Adoption Barriers in a High-Risk Agricultural Environment

Adoption Barriers in a High-Risk Agricultural Environment

Shari R. Veil (University of Oklahoma, USA)
Copyright: © 2010 |Pages: 17
DOI: 10.4018/jthi.2010040103
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To lessen the threat of an intentional or naturally occurring livestock disease, the Animal Plant Health Inspection Service of the United States Department of Agriculture introduced the National Animal Identification System (NAIS), encouraging the use of innovative tools such as radio frequency identification (RFID) tags to track cattle across the country. In this study, the author examines the barriers to adoption of NAIS and RFID technology as risk-reduction tools. Diffusion of innovation literature is used to analyze a case study of a state livestock association advocating the rejection of NAIS and RFID technology. Implications for the diffusion of risk reduction tools are provided.
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As the Taliban and al-Qaeda forces retreated from their caves and safe houses, American troops found “hundreds of pages of US agricultural documents that had been translated into Arabic” (Doeg, 2005, p. 167). Most alarming, a “terrorist’s training manual was reportedly devoted to agricultural terrorism such as the destruction of crops, livestock, and food processing operations” (pp. 167-168). Approximately $17.5 billion are lost each year because of unintentional infestations resulting in diseased livestock and poultry (ARS, 2002). While even a massive outbreak of plant or animal disease would not cause famine, a successful agroterrorist attack could have severe consequences on the $201 billion farm economy (Piller, 2004), the most substantial of which would be the loss of international markets (Wheelis, Casagrande & Madden, 2002). A then isolated case of mad cow disease (bovine spongiform encephalopathy or BSE) in 2003 revealed both the vulnerability of American agriculture to disease and the economic disruption that could result. U.S. exports declined by approximately 50% (Cox et al., 2005), and more than $3 billion in annual exports were shut down in a matter of days (Sparshott, 2004). Even a limited occurrence of disease and a temporary suspension of trade can cause severe economic loss to the agriculture industry. Thus, terrorists need not bring about an epidemic to cause significant economic harm (Casagrande, 2002).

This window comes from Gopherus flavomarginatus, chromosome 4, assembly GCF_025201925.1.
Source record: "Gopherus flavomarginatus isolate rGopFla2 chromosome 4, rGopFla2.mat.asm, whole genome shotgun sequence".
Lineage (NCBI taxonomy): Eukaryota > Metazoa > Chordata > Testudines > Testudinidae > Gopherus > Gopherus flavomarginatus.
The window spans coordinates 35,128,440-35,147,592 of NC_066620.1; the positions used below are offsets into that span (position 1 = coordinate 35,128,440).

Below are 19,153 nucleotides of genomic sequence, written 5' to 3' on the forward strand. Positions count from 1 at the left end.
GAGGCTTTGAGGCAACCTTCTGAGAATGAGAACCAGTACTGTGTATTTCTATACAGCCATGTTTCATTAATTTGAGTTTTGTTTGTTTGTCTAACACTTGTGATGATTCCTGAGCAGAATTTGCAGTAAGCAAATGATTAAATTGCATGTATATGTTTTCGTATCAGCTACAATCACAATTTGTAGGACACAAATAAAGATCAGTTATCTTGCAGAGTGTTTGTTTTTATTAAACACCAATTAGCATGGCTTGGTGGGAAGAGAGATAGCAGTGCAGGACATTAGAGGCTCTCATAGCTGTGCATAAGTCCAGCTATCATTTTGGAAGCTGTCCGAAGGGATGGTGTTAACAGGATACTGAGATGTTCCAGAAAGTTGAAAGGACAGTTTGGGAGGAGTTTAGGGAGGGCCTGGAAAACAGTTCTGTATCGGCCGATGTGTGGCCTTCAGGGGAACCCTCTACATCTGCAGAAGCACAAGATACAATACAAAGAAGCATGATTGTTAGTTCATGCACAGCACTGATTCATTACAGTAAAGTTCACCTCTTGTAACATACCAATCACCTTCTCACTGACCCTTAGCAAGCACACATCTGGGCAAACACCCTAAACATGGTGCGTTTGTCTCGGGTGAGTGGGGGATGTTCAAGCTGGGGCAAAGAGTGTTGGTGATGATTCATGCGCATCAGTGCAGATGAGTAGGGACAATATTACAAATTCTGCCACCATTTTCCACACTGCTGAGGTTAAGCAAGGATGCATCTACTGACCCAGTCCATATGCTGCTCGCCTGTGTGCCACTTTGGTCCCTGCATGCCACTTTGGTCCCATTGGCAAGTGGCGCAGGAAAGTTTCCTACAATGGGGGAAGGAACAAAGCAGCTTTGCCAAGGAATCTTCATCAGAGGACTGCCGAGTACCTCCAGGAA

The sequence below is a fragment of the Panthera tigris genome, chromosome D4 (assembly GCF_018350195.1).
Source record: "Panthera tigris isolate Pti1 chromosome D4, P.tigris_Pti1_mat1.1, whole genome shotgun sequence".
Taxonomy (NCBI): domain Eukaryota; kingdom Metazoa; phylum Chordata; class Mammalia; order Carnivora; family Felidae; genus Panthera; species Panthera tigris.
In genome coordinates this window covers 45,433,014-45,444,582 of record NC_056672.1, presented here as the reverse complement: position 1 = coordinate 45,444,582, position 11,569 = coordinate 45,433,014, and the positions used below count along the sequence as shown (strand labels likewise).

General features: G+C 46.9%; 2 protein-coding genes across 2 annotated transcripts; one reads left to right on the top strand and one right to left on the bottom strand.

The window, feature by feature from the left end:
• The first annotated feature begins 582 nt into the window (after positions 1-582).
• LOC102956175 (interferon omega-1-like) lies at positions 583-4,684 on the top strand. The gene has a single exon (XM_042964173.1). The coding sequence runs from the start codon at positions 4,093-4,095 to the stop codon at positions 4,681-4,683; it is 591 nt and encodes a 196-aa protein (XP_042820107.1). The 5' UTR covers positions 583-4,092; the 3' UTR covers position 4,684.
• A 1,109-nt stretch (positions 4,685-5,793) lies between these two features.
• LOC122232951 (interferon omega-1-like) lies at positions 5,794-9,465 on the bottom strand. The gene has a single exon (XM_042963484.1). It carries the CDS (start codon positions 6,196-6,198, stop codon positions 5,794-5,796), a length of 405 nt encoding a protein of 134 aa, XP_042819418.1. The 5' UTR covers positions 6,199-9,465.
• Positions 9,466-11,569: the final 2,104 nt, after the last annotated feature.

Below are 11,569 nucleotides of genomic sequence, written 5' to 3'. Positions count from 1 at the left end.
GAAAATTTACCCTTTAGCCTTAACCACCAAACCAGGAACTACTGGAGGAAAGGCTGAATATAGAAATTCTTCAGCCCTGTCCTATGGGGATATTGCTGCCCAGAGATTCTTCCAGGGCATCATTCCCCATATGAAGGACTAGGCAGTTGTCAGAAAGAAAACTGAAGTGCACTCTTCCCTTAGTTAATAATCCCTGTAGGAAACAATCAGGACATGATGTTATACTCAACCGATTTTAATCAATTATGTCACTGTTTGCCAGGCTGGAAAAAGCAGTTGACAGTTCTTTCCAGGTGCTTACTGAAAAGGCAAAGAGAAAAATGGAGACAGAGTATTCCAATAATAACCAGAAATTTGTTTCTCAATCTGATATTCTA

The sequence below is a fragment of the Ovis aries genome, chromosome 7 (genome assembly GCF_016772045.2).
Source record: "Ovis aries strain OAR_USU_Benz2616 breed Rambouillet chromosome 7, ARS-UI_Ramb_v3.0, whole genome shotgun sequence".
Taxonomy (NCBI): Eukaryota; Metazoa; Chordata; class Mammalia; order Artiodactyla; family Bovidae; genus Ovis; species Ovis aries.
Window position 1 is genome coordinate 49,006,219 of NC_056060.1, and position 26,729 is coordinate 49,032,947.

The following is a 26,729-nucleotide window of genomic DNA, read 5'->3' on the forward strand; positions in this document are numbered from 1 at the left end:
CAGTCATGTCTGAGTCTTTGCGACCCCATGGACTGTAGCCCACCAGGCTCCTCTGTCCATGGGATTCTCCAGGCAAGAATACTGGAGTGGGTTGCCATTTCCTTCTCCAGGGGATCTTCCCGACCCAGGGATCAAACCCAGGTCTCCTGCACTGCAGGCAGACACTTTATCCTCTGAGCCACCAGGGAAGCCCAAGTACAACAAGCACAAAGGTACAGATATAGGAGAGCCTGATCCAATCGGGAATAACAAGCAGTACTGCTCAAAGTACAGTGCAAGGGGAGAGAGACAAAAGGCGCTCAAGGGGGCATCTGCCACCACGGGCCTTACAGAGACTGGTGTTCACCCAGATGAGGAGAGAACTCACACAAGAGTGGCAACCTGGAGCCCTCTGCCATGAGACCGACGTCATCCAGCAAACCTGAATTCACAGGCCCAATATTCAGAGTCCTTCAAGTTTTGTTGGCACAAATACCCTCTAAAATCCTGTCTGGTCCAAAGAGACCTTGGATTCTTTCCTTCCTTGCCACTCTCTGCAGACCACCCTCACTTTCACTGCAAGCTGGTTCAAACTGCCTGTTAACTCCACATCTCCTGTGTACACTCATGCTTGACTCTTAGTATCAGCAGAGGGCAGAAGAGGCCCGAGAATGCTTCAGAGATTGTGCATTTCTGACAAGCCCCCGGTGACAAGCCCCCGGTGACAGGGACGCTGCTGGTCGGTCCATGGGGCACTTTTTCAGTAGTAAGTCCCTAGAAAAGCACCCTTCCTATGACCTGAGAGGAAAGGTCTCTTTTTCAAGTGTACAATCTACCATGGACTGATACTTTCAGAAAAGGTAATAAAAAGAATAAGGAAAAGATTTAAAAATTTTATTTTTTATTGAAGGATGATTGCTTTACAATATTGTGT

In April of 2005, the Animal Plant Health Inspection Service (APHIS) of the United States Department of Agriculture (USDA) released a draft of the Strategic Plan for the National Animal Identification System (NAIS) (APHIS, 2005). Using innovative tools such as radio frequency identification (RFID) tags that can be scanned when passed by an electronic reader, the plan called for animal trace-back within 48 hours to mitigate a naturally occurring disease or an agroterrorist attack. Since the release of the draft strategic plan, USDA-APHIS has extended the deadlines for implementation of NAIS and agreed to further review tracking mechanisms and privacy concerns. USDA has also extended Federal Relations Grants to agriculture-based universities to research the potential for RFID to track cattle. Prototype RFID tags are being tested, scanned, and mapped using university extension research facilities (NDSU, 2005). RFID individually identifies each ruminant and can then identify each ruminant scanned at the same location during a specified timeframe. If the United States experiences an outbreak of a highly communicable disease like foot-and-mouth (FMD), individual identification and quick location of all cattle that has come into contact with an infected ruminant could prove to be essential information in reducing the risk of further disease.

As research continued on the technology, the plan was released on the USDA website, allowing organizations involved in the industry to comment. In July 2005, the executive vice president of the North Dakota Stockmen’s Association (NDSA) submitted comments criticizing the plan. As the state legislature appointed brand inspection agency in North Dakota, NDSA traces cattle that are fire branded in North Dakota across the country without the assistance of RFID tags or the proposed government mandates of NAIS. While evidence of 48-hour trace-back ability is limited, the brand records kept by NDSA do allow cattle to be source verified.

In the comments posted to the USDA-APHIS website, NDSA admonished USDA-APHIS for its “failure to address cost, confidentiality, flexibility and the integration of current ID programs that are proven” (NDSA, 2004). At the North Dakota Stockmen’s Association Annual Meeting on September 22–24, 2005, just two months after NDSA leadership posted comments, open-ended questionnaires were distributed to attending members to learn their perceptions of the adoption or rejection process of RFID technology.

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